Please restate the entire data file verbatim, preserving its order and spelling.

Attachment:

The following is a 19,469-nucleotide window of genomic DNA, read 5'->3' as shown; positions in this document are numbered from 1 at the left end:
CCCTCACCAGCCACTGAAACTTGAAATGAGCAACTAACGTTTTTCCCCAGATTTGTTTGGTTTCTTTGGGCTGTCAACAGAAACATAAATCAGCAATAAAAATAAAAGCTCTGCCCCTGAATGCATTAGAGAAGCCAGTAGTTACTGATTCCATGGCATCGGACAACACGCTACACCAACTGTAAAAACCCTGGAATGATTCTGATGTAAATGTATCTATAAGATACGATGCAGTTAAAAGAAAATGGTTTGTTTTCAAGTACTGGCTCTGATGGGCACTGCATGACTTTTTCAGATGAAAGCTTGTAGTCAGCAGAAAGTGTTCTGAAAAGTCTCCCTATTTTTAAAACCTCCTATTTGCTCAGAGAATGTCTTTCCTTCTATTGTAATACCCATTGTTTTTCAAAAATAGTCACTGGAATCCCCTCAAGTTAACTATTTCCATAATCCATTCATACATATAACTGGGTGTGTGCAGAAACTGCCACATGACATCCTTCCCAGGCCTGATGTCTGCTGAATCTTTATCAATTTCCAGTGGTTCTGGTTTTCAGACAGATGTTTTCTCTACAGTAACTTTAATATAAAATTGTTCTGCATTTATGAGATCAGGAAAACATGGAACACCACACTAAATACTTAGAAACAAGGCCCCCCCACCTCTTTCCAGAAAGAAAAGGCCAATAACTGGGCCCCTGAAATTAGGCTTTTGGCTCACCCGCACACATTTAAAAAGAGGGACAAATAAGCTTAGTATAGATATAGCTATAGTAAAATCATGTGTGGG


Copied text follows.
The following is a 19,469-nucleotide window of genomic DNA, read 5'->3' as shown; positions in this document are numbered from 1 at the left end:
CCCTCACCAGCCACTGAAACTTGAAATGAGCAACTAACGTTTTTCCCCAGATTTGTTTGGTTTCTTTGGGCTGTCAACAGAAACATAAATCAGCAATAAAAATAAAAGCTCTGCCCCTGAATGCATTAGAGAAGCCAGTAGTTACTGATTCCATGGCATCGGACAACACGCTACACCAACTGTAAAAACCCTGGAATGATTCTGATGTAAATGTATCTATAAGATACGATGCAGTTAAAAGAAAATGGTTTGTTTTCAAGTACTGGCTCTGATGGGCACTGCATGACTTTTTCAGATGAAAGCTTGTAGTCAGCAGAAAGTGTTCTGAAAAGTCTCCCTATTTTTAAAACCTCCTATTTGCTCAGAGAATGTCTTTCCTTCTATTGTAATACCCATTGTTTTTCAAAAATAGTCACTGGAATCCCCTCAAGTTAACTATTTCCATAATCCATTCATACATATAACTGGGTGTGTGCAGAAACTGCCACATGACATCCTTCCCAGGCCTGATGTCTGCTGAATCTTTATCAATTTCCAGTGGTTCTGGTTTTCAGACAGATGTTTTCTCTACAGTAACTTTAATATAAAATTGTTCTGCATTTATGAGATCAGGAAAACATGGAACACCACACTAAATACTTAGAAACAAGGCCCCCCCACCTCTTTCCAGAAAGAAAAGGCCAATAACTGGGCCCCTGAAATTAGGCTTTTGGCTCACCCGCACACATTTAAAAAGAGGGACAAATAAGCTTAGTATAGATATAGCTATAGTAAAATCATGTGTGGG